EDIT: Watched The Lone Ranger via FLEXview Dec.26 (free 1st use) to see how film bleaching diminished outdoor color saturation. Noticeable for sure but vista shots seem minimal. BR bit rate difference likely negates comparisons so I'll consider waiting for disc price drops.
Edited by John Mason - 12/27/13 at 7:43am
post #20963 of 21406
Quote:
Originally Posted by John Mason View Post

Intriguing! Appreciate the review. I've been trying to picture the 'look' of this film outlined by the production principals in The Masked Man , a trade-magazine article. "We didn't want all the clichéd bright blue skies and orange landscapes—the postcard look," the DP said. They touted the advantages of using the bleach-bypass technique for the mostly filmed production. This process did boost contrast--and apparently the sharpness you stress. They also liked the 'creamy tone' for the selected 30% bypass. Alexa digital cameras were also used. -- John

Thanks John!

I read that article and found it very interesting. Regarding the color palette they wanted, there was indeed an emphasis on blacks/whites/grays, but many of the panoramic views of southwestern vistas featured different shades of browns. Primary colors were limited, but when they did appear they were striking (case in point: the red dress worn by the saloon owner).

Again, sharpness, details, and depth join together to give us a reference-quality film. I will look forward to your analysis after you view it.
post #20964 of 21406
Kick-Ass 2

recommendation: Tier 1.25*

Kick-Ass 2 has reference video and really should reside in Tier 0. Its pristine 1080P picture has beautiful clarity, marked by excellent depth and nigh-perfect colors. However, too much of it has been selectively filtered. Some close-ups exhibit very waxy facial features. The DNR is less obvious than usual, since apparently some scenes escaped the post-processing. In better news, it lacks any hint of sharpening or halos.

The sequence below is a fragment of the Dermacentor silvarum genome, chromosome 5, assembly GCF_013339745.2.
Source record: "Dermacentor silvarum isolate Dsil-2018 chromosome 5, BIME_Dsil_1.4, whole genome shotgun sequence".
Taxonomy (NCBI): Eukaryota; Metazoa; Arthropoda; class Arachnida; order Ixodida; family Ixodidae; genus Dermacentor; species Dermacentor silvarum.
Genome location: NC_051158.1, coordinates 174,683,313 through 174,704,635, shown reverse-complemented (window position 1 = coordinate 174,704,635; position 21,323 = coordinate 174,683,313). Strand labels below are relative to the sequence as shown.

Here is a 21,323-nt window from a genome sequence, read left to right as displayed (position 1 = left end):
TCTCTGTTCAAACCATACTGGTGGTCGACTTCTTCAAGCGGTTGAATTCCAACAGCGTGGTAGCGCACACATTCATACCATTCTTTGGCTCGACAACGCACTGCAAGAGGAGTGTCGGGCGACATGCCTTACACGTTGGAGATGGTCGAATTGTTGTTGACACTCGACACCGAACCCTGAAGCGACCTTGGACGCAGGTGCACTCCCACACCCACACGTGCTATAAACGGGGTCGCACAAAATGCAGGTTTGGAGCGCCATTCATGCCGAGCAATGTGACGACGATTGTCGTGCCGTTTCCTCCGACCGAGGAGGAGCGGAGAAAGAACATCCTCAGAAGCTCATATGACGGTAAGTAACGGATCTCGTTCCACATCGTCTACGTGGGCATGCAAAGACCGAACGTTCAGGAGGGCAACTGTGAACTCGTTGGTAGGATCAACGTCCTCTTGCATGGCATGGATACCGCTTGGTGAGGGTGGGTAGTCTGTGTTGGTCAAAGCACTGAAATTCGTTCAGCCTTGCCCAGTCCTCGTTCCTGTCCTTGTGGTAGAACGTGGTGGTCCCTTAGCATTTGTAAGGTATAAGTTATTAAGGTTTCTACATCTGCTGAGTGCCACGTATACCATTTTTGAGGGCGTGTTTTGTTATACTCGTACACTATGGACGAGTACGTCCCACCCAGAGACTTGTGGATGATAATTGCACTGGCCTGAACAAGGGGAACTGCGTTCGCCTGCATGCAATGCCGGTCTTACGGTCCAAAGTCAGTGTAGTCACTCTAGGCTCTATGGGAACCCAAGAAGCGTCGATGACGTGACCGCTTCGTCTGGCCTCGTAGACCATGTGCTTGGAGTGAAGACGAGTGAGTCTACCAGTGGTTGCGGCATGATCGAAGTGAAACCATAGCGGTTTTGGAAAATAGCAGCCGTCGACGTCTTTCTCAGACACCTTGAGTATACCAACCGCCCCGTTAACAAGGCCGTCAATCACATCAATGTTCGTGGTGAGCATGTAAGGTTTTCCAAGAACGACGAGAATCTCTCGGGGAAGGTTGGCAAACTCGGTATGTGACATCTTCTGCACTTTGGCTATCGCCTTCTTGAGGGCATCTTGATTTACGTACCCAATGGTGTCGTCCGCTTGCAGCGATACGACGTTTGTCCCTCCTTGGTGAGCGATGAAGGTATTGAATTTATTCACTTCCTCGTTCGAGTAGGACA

Universal's AVC video encode handles the crystal-clear film with ease. This could have been a real contender for the upper half of Tier 0, if they had eased up on the DNR in tighter shots.
post #20965 of 21406
Coraline

Sharpness! Details! Textures! Coraline looks PERFECT, and without doubt this is one of the best (if not THE best) Blu-rays I've seen. No matter how beautiful and detailed CGI-animated movies are, there are things computer simply cannot do and for me Coraline is the most visually and artistically impressive of them all.

Marvelous.

Tier 0 (above Avatar)
post #20966 of 21406
North By Northwest

Quote:
Originally Posted by mweflen View Post

North By Northwest

Quite pleasing overall, with no artifacts, EE, or DNR. Color is lush, detail is strong when photography allows - Hitchcock employs some soft filters on Grant and Saint's close-ups. This is not as good as Hitchcock's other VistaVision films on BD, but it is quite nice nonetheless. In scanning the tiers, this is better to my eyes than those discs around it. So I'll place it a bit higher at:

Tier Recommendation: 2.25

What he said! Though I would add that there was one bad case of "mosquito noise" in a shot of Martin Landau's face (I believe it was a scene in an airport). Facial details in general were good, considering the age of the movie, though Eva Marie Saint's lacked texture and almost looked like it had been smoothed over.

I was really impressed with nighttime scenes, with very good black levels accompanied by decent shadow details. This set is most definitely worth the price of under $33 and one that loves these Hitchcock classics would be a fool to pass this up.

I believe mweflen got the placement right....

Tier Recommendation: 2.25*

Viewed from 7.5' using the equipment listed below....
Edited by djoberg - 12/26/13 at 9:01pm
post #20967 of 21406
Colorful: The Motion Picture

recommendation: Tier 2.5*


Sentai Filmworks has been known in the anime community to release Blu-rays of varying quality. Colorful lies at the poorer end of that spectrum, as the 2010 movie consists of relatively simple, unpolished animation.